The boat feels solid and sturdy. With her round-bilge steel hull, aluminum superstructure and zero-speed fin stabilizers, Percheron is not given to much rolling at anchor. While the yachts around us move as we chat on the aft deck, she does not budge. From the aft deck, Buonpensiere takes me down to the engine room. The lazarette is an impressive entryway into the underbelly. The 1,800-gallon-a day watermaker, a great vertical drill and work space for all reparations on board and on this hull, a practical second washer and dryer set are a few of the highlights.
I have seen shinier engine rooms but hardly better. Spacious, well laid out, ventilated and insulated, it features proven and easily accessible systems. It exemplifies the shipyard’s philosophy of “building a boat engineering up and not interior down,” as Gibson puts it. Instead of the polished stainless steel that many shipyards use in a yacht’s engine room, CdM has taken a more practical approach of chemically treated and painted 5-millimeter-thick steel plates, which are easy to maintain but show off leaks or dirt easily. Buonpensiere talks about the yard’s no-frills approach, and it is evident here. “This is a shipping approach to engineering,” he says. The shipyard has adopted systems from commercial and passenger ships that do thousands of miles every year over some of the brands common among the yachting set. There is a bilge-oil treatment, which is standard. All the valves and bilges are automatized, so the captain or engineer can transfer fuel or open and close the bilges from the bridge.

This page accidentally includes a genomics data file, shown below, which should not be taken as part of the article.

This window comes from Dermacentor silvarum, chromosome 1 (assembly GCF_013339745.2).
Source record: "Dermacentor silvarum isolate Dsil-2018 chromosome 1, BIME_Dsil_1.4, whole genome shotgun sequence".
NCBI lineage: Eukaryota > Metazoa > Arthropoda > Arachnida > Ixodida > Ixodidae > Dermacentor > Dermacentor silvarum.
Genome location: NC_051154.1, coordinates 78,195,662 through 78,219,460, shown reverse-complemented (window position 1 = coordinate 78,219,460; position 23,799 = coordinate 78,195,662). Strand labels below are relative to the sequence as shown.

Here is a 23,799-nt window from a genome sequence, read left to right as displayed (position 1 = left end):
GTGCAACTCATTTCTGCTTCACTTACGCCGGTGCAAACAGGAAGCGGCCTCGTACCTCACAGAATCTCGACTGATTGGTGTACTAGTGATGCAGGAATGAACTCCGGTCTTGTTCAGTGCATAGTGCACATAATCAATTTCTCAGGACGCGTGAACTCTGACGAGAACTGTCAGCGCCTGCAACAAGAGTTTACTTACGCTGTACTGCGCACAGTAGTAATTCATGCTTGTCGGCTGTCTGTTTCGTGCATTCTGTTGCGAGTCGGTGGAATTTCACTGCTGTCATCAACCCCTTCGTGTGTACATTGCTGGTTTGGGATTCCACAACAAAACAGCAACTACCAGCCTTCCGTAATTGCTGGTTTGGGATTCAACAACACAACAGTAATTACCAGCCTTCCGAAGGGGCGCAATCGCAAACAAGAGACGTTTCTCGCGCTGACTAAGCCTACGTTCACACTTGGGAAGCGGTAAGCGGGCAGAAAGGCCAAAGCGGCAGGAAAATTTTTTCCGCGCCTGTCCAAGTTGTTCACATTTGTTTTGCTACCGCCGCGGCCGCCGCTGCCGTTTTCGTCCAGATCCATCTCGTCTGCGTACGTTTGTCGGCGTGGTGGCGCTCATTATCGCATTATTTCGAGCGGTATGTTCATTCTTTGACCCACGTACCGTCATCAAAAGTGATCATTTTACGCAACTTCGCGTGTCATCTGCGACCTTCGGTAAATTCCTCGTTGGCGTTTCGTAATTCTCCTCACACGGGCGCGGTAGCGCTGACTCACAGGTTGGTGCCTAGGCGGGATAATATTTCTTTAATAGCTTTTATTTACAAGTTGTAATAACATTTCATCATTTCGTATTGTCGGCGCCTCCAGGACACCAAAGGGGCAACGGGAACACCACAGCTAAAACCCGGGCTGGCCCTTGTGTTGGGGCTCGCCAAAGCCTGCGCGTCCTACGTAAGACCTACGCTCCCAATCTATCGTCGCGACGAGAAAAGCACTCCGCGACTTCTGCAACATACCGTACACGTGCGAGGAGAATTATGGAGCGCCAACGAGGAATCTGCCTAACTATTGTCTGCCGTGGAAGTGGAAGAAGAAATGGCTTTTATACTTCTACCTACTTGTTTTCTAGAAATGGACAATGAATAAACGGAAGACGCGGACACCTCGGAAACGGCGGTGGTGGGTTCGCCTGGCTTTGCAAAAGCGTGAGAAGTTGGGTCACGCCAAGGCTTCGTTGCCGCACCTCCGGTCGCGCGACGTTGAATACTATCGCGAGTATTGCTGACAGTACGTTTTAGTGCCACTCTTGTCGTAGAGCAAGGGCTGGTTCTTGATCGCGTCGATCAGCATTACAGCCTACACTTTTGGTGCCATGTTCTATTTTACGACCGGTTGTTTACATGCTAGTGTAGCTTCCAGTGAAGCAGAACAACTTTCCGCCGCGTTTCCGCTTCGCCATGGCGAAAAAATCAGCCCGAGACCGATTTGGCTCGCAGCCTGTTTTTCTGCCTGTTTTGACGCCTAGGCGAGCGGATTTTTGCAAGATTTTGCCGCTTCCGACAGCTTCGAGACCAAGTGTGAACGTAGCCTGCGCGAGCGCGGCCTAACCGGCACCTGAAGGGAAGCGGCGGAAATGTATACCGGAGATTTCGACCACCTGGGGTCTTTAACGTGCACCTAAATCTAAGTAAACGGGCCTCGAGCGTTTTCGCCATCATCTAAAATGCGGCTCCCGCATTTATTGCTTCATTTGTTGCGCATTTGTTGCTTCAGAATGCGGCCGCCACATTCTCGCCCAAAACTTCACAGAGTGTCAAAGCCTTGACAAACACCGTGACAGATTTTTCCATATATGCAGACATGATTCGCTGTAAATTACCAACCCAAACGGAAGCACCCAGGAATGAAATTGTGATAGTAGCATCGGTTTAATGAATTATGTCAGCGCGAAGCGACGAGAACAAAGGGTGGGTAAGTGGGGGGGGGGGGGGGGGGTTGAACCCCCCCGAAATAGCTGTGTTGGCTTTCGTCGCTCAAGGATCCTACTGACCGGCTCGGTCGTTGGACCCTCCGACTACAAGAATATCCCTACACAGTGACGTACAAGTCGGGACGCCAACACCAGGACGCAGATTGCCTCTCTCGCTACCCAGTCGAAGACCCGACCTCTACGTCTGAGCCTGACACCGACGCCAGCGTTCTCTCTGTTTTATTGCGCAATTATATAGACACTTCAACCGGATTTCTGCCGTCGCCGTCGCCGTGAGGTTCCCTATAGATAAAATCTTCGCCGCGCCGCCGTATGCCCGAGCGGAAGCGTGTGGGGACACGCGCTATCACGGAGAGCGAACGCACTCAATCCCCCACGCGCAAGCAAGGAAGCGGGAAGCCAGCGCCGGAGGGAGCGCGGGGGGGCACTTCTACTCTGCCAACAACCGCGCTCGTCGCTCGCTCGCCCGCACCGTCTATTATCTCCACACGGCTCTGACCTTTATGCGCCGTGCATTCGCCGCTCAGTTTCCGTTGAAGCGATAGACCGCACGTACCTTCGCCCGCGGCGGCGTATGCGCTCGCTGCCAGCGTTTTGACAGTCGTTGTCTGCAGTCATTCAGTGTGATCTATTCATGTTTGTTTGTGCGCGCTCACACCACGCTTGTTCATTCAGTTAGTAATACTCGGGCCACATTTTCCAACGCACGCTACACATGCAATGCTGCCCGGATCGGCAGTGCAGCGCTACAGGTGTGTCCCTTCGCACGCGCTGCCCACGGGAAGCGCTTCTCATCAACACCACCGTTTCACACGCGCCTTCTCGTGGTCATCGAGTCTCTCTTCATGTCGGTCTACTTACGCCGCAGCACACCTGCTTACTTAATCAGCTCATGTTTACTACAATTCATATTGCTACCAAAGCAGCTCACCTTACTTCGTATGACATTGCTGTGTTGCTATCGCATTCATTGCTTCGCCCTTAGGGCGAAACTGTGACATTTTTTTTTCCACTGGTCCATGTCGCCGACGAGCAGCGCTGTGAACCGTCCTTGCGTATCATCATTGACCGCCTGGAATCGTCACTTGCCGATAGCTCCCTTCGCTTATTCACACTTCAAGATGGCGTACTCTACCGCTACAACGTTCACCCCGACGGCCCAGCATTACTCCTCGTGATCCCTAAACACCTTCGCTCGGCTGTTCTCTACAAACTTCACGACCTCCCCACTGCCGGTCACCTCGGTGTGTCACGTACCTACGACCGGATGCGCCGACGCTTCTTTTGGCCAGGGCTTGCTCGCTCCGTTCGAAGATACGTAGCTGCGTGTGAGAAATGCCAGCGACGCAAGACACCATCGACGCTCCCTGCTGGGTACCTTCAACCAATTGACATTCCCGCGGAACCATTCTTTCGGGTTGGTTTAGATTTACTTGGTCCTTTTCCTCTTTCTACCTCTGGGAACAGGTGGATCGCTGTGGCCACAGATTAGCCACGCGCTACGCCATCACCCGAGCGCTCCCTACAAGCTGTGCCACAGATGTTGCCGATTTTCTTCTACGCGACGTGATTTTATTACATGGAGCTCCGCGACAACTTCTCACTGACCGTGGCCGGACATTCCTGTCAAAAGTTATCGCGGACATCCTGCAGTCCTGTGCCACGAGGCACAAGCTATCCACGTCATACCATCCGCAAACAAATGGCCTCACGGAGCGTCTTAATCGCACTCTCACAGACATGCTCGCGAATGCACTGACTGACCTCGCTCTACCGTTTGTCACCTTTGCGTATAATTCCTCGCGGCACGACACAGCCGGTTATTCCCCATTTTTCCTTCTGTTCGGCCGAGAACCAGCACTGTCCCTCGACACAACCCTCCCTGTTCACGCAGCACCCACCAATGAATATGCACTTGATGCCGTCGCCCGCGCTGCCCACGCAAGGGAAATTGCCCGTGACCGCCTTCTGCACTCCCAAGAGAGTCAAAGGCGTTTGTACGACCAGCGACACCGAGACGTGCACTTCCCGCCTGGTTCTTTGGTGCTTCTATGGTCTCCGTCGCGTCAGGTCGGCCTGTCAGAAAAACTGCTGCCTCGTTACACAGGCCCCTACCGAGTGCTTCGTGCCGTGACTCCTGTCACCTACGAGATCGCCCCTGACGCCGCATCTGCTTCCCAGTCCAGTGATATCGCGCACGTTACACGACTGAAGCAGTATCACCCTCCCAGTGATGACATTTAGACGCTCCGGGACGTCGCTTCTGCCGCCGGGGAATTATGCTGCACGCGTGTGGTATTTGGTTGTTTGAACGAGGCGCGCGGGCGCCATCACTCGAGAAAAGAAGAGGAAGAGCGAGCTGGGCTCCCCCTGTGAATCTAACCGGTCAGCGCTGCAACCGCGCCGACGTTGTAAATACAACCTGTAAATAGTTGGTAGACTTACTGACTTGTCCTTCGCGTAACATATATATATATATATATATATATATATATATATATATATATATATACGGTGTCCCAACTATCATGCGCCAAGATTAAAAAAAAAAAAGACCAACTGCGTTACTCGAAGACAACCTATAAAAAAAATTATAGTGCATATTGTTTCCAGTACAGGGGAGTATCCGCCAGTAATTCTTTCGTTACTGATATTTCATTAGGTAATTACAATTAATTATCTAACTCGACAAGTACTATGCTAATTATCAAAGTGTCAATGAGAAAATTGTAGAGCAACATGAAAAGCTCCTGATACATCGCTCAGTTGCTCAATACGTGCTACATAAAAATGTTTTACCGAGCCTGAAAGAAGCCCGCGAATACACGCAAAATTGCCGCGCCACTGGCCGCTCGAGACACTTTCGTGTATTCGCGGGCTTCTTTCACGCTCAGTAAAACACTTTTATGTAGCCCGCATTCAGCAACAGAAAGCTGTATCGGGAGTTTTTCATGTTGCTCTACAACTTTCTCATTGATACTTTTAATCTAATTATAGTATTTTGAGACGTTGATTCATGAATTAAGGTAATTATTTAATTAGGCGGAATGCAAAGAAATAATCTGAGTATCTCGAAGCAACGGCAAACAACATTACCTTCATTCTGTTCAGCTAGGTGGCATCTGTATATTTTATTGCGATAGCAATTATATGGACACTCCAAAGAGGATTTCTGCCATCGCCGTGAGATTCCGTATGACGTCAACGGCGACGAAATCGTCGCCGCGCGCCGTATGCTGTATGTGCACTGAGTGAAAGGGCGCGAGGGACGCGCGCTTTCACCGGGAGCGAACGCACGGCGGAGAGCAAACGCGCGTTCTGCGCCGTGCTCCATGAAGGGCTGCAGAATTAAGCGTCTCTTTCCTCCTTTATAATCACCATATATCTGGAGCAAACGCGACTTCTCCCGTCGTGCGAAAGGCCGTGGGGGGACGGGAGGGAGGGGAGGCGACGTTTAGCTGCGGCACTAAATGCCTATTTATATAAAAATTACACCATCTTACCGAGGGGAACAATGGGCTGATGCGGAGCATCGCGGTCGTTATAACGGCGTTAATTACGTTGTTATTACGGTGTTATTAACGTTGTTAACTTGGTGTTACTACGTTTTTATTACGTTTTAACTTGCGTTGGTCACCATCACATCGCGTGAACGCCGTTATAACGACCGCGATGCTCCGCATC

What this means, aside from reliability, is that the boat will be well maintained, since everything is so easily accessible. Few of the owner’s guests will get to see the engine room, but they will appreciate the ship topside—the inviting elm veneer and oak flooring, beautifully finished cabinets, large windows and easy accesses. The interior is fresh and open, but also practical. Still, it is likely to stir an emotional response. “Imagine when a friend comes here,” Buonpensiere says as we enter the beautiful and professional bridge. We have great views all around, and from here again, the boat feels very big. A banquette offers great seating behind the leaning post.
Aftare the captain’s cabin, a comfortable skylounge and an aft deck able to handle a 20-foot tender and a 2,205-pound (1.1-ton) crane. A few more steps up, and we reach the sun deck. I venture to imagine what it might feel like to kneel on the soft cushion, leaning over the guardrail and approaching an island of the Galápagos.
Lucky for them, the owners of Percheron will find out soon.